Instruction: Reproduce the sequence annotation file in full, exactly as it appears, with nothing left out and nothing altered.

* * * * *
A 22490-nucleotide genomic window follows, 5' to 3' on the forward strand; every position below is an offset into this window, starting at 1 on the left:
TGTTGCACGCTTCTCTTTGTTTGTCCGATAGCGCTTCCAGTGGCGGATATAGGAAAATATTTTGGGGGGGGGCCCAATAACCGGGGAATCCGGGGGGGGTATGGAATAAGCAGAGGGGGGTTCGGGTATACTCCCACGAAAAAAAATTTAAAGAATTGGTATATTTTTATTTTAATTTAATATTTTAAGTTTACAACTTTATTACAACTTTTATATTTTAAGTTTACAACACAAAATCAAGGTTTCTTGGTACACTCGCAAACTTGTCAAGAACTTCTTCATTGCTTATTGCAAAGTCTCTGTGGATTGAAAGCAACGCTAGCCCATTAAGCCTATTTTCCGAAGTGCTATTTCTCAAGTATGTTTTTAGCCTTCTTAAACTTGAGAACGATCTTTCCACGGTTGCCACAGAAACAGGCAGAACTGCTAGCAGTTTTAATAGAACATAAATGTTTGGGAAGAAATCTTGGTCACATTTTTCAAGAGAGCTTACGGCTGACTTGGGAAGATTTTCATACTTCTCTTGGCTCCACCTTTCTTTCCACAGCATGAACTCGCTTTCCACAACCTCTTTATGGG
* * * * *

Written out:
A 22490-nucleotide genomic window follows, 5' to 3' on the forward strand; every position below is an offset into this window, starting at 1 on the left:
TGTTGCACGCTTCTCTTTGTTTGTCCGATAGCGCTTCCAGTGGCGGATATAGGAAAATATTTTGGGGGGGGGCCCAATAACCGGGGAATCCGGGGGGGGTATGGAATAAGCAGAGGGGGGTTCGGGTATACTCCCACGAAAAAAAATTTAAAGAATTGGTATATTTTTATTTTAATTTAATATTTTAAGTTTACAACTTTATTACAACTTTTATATTTTAAGTTTACAACACAAAATCAAGGTTTCTTGGTACACTCGCAAACTTGTCAAGAACTTCTTCATTGCTTATTGCAAAGTCTCTGTGGATTGAAAGCAACGCTAGCCCATTAAGCCTATTTTCCGAAGTGCTATTTCTCAAGTATGTTTTTAGCCTTCTTAAACTTGAGAACGATCTTTCCACGGTTGCCACAGAAACAGGCAGAACTGCTAGCAGTTTTAATAGAACATAAATGTTTGGGAAGAAATCTTGGTCACATTTTTCAAGAGAGCTTACGGCTGACTTGGGAAGATTTTCATACTTCTCTTGGCTCCACCTTTCTTTCCACAGCATGAACTCGCTTTCCACAACCTCTTTATGGG